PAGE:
When it comes to choosing the right menstrual cup, or to period in general, we are left with many doubts and an unclear idea on how to deal with it.
Our society and therefore we, as womxn with periods, are full of false information and wired myths on our menstrual cycle, which we end up believing to since there is a lack of valid education and real convo about periods in general.
How to choose your menstrual cup
So, if you fancy trying menstrual cups and having a green approach to period, our experts have created a video with the real things you have to take in consideration when choosing a menstrual cup.
But let me first start with the DON’Ts:
- You do not choose your menstrual cup because your best friend, mum, sis, auntie, pharmacist uses that model and therefore it’ll work for you as well.
- You do not choose your menstrual cup based on the intensity of your flow (at least, not only). It is not true that menstrual cups with thick edges are safest and therefore you’ll avoid leaks.
- It is not true that big menstrual cups are easier and safer because they can collect more blood, you won’t have leaks or won’t need to change them often.
- The shape of menstrual cups is not just for design, it really matters.
Now that I've cleared some of the false myths on menstrual cups, let’s dive in.
The first thing to keep in mind when choosing your menstrual cup is that you have to choose it depending on your body shape. We are all different (unique!) and that’s why your BF’s cup might not work well for you.
Another very important thing to remember is to choose only body-safe, no-toxic menstrual cups made of medical grade silicone. You’ll keep this product in your body for many hours, even for years: it has to be top quality.
You are now ready to watch our video on how to choose the right menstrual cup!
In the video you’ll discover that there are 3 things to consider:
- The position of your cervix (we’ll tell you what and where your cervix is and how to discover its position)
- The status of your pelvic floor (yup, your pelvic floor is strictly linked to your vagina so it is important you know its status when choosing the menstrual cup)
- The intensity of your flow (your menstrual cup’s capacity is usually in millilitres, so you’ll have to check how intense your flow is).
PS: if you are not familiar with how many types of menstrual cups exist, you can have a look at this video!
Instead, if you don't have time to watch this video right now, here are the main information you need to know to choose your menstrual cup.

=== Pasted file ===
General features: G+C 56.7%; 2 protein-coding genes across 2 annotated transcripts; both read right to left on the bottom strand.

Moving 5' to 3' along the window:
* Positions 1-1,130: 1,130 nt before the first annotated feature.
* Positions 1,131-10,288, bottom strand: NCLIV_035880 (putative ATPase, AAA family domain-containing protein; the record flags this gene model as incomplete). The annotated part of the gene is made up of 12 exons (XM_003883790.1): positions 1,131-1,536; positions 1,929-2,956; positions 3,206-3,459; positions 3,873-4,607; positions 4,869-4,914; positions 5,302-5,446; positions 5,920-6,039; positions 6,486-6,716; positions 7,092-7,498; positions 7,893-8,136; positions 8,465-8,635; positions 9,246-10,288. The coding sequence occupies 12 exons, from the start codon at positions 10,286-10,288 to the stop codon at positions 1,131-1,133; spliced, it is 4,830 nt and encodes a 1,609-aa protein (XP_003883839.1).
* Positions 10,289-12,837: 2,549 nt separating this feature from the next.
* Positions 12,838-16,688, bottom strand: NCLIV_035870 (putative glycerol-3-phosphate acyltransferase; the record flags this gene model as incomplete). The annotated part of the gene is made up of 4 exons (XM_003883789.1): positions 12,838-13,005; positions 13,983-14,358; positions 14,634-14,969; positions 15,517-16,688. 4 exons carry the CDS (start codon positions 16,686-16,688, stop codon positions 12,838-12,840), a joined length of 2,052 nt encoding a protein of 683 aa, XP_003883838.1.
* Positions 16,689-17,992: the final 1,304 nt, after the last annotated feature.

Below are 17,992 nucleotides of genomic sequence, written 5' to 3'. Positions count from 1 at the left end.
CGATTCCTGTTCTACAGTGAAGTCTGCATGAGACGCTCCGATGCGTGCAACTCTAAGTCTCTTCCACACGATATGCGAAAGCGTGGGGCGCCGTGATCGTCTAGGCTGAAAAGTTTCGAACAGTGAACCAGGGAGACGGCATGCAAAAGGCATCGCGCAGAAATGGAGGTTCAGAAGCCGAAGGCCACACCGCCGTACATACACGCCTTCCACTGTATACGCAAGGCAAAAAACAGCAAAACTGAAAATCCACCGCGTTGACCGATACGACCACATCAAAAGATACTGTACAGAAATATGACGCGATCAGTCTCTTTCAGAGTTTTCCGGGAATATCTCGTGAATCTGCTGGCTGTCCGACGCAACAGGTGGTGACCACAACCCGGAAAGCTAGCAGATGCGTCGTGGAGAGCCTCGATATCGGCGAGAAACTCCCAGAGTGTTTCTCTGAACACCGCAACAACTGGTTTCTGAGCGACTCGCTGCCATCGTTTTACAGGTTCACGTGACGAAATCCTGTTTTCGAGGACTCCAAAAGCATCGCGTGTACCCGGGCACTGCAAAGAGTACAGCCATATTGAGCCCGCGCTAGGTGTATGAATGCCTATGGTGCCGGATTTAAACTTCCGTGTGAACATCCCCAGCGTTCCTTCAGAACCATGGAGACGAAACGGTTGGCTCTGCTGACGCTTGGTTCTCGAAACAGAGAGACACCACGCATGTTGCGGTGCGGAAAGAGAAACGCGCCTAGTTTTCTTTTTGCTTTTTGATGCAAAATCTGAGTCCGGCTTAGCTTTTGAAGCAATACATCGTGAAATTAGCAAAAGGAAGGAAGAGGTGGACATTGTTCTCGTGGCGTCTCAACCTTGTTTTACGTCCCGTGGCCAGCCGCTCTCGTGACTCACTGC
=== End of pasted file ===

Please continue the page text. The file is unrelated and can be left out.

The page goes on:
The height of your cervix
Let's start from the basics: what is the cervix? We can define it as the lowest part of your uterus and you can find it at the end of your vaginal canal.
In order to determine the height of your cervix, you should do a very simple test. Wash your hands carefully before starting! What you'll need to do is just inserting one finger inside your vagina and see how deep you can get. Remember that the height of your cervix may vary during your menstrual cycle - be sure, if possible, to perform the test the day before you'll get your period or as soon as you start bleeding.
Then yu'll just need to check:
- if you can insert only one phalanx, your cervix is low
- if you can insert two phalanxes, you cervix is medium
- if you can insert the whole finger, your cervix is high
At this point, knowing the height of your cervix, you'll know which size of cup to choose: they all have different heights!
Always remember that you shouldn't touch your menstrual cup from the outside of your vagina, it shuld be totally inserted inside - also the stem that helps you remove your cup.
The status of your pelvic floor
Again, what is the pelvic floor? It's a group of muscles that wraps around your whole abdominal area - vagina included.
As any other muscle, is can be more or less toned but it should usually move together with you, without contractures, that can create issues.
You could have run into advertising telling you you should choose your menstrual cup based on the fact that you have or have not given birth vaginally. Well, that's not exactly like that. Our experts suggest that you should always look for a soft cups, aside from the status of your pelvic floor.
Try also to avoid all the cups with a rigid rim. The idea that this can prevent leaks is a false myth. A rigid and thick rim could only impact negatively on your pelvic floor.
The intensity of your blood flow
Of course when you choose the capacity of your cup you may want to take into account your personal flow but also ow often you'd like to change your cup. Anyways, we suggest that you don't wear it for more than 8 consecutive hours.
+ Discover cups and intimate hygiene
By: Virginia Sofia Cerrone - Editor in Chief